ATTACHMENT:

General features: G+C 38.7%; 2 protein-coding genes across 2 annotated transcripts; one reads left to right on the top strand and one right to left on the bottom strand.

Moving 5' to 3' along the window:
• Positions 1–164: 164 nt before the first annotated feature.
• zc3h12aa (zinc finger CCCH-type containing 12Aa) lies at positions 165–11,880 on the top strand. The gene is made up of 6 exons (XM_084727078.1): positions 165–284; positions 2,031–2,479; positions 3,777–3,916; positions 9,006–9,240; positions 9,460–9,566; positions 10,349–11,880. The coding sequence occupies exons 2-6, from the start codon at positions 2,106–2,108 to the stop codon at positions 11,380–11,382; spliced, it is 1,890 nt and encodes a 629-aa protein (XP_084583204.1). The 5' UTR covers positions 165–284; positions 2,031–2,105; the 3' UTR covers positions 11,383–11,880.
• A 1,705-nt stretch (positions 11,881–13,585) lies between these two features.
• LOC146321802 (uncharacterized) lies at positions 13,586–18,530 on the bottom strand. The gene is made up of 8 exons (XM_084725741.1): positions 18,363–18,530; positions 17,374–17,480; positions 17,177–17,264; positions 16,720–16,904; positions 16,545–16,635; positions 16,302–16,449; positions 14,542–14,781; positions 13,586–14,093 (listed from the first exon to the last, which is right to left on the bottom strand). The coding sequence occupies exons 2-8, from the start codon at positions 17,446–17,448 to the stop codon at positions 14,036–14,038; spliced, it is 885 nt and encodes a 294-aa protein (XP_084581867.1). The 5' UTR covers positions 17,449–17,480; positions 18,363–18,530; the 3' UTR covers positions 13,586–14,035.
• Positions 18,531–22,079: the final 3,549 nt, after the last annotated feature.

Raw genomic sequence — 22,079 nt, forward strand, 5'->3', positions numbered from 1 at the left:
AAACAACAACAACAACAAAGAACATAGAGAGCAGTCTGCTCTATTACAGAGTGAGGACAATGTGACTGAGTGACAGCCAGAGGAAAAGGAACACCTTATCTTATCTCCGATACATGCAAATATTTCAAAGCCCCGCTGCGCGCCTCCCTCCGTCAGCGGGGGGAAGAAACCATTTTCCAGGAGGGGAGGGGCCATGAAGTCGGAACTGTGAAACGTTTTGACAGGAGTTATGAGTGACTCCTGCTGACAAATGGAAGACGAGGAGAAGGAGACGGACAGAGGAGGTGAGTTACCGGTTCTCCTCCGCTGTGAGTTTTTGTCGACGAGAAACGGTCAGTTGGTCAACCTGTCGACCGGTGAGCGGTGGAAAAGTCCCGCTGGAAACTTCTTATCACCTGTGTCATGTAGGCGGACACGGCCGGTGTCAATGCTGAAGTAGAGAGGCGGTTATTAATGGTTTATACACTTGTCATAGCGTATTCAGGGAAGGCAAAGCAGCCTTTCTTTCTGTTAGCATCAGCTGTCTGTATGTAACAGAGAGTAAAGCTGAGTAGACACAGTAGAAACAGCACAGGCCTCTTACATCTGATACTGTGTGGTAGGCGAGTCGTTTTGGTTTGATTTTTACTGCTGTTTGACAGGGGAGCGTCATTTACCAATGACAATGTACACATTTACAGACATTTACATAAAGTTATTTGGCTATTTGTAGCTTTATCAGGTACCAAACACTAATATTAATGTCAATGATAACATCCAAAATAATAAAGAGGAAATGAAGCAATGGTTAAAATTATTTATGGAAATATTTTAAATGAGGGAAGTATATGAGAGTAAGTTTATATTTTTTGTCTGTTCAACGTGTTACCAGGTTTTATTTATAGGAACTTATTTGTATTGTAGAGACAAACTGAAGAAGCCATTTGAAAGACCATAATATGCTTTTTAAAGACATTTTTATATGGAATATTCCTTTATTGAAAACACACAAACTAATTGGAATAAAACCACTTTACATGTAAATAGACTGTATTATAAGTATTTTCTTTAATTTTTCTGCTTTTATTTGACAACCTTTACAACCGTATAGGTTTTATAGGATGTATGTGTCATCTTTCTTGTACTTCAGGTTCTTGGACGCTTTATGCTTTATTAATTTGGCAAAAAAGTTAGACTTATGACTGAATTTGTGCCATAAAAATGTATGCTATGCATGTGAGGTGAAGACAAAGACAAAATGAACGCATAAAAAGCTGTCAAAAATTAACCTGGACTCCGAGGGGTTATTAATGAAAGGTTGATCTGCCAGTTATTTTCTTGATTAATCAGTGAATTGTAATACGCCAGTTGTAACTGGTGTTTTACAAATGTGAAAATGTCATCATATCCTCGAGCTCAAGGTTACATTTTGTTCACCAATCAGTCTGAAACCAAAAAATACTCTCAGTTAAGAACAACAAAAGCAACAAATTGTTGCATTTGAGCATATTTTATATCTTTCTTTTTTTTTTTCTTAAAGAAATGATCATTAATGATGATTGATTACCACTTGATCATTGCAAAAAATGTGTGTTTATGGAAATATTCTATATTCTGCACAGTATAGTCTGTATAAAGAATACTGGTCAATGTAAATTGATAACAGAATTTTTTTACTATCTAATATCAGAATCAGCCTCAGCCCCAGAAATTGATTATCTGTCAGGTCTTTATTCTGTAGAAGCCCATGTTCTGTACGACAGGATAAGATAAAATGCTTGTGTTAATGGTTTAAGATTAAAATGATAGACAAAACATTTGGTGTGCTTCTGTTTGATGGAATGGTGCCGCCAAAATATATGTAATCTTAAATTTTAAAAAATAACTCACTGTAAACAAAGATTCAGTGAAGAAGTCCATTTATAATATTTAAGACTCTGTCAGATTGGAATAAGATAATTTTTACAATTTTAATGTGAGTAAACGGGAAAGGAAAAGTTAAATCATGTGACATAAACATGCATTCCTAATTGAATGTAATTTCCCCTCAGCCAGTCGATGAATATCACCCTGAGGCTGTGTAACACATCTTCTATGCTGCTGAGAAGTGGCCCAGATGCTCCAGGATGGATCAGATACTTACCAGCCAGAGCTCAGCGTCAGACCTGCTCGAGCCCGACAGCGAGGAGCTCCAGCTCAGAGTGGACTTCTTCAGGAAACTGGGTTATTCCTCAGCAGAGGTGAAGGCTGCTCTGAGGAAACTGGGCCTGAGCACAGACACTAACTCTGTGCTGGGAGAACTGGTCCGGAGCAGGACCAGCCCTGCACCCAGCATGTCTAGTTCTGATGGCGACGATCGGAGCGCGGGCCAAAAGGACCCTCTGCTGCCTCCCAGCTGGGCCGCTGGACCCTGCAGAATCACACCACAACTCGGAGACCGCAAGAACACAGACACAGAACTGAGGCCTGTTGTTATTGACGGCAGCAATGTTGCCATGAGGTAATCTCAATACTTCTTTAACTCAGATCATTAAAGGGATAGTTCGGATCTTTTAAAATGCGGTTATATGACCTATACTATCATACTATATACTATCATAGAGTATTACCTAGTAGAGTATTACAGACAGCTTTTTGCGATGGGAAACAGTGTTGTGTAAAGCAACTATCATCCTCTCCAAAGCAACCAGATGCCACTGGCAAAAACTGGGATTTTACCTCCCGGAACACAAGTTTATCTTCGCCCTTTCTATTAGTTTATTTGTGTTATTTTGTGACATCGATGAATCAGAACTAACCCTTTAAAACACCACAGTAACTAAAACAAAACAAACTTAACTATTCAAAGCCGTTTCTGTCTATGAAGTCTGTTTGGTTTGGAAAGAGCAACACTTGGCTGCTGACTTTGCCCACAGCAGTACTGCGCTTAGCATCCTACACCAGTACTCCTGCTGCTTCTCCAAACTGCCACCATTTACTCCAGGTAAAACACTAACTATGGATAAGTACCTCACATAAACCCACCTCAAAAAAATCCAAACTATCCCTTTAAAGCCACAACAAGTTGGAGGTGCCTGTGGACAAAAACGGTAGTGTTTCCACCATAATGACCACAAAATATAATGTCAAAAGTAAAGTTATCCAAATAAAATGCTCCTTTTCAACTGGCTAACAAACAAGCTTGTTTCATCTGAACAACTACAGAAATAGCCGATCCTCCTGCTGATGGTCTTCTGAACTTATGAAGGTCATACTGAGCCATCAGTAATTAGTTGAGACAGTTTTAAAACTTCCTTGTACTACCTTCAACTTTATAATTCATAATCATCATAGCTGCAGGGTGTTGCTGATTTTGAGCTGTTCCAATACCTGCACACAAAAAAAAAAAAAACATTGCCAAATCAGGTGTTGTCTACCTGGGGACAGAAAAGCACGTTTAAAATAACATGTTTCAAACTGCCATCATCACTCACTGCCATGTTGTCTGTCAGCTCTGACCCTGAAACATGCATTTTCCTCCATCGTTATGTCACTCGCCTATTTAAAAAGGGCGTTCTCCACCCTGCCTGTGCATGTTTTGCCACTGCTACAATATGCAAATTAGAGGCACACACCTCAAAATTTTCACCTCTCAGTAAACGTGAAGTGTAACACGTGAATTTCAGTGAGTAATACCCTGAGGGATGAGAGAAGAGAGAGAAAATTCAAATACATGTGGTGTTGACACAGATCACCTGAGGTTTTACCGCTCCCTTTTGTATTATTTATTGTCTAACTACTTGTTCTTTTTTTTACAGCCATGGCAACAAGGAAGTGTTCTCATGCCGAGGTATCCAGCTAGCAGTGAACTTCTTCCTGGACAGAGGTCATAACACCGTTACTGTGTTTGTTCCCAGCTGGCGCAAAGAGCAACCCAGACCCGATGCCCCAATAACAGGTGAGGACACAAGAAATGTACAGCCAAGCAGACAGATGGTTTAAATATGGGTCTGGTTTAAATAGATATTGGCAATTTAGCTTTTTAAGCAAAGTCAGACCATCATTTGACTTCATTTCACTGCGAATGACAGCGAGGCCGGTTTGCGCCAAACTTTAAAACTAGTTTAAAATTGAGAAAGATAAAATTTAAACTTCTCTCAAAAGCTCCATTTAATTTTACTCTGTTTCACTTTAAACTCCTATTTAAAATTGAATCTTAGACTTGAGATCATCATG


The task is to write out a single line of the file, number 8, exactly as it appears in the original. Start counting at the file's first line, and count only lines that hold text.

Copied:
Raw genomic sequence — 22,079 nt, forward strand, 5'->3', positions numbered from 1 at the left: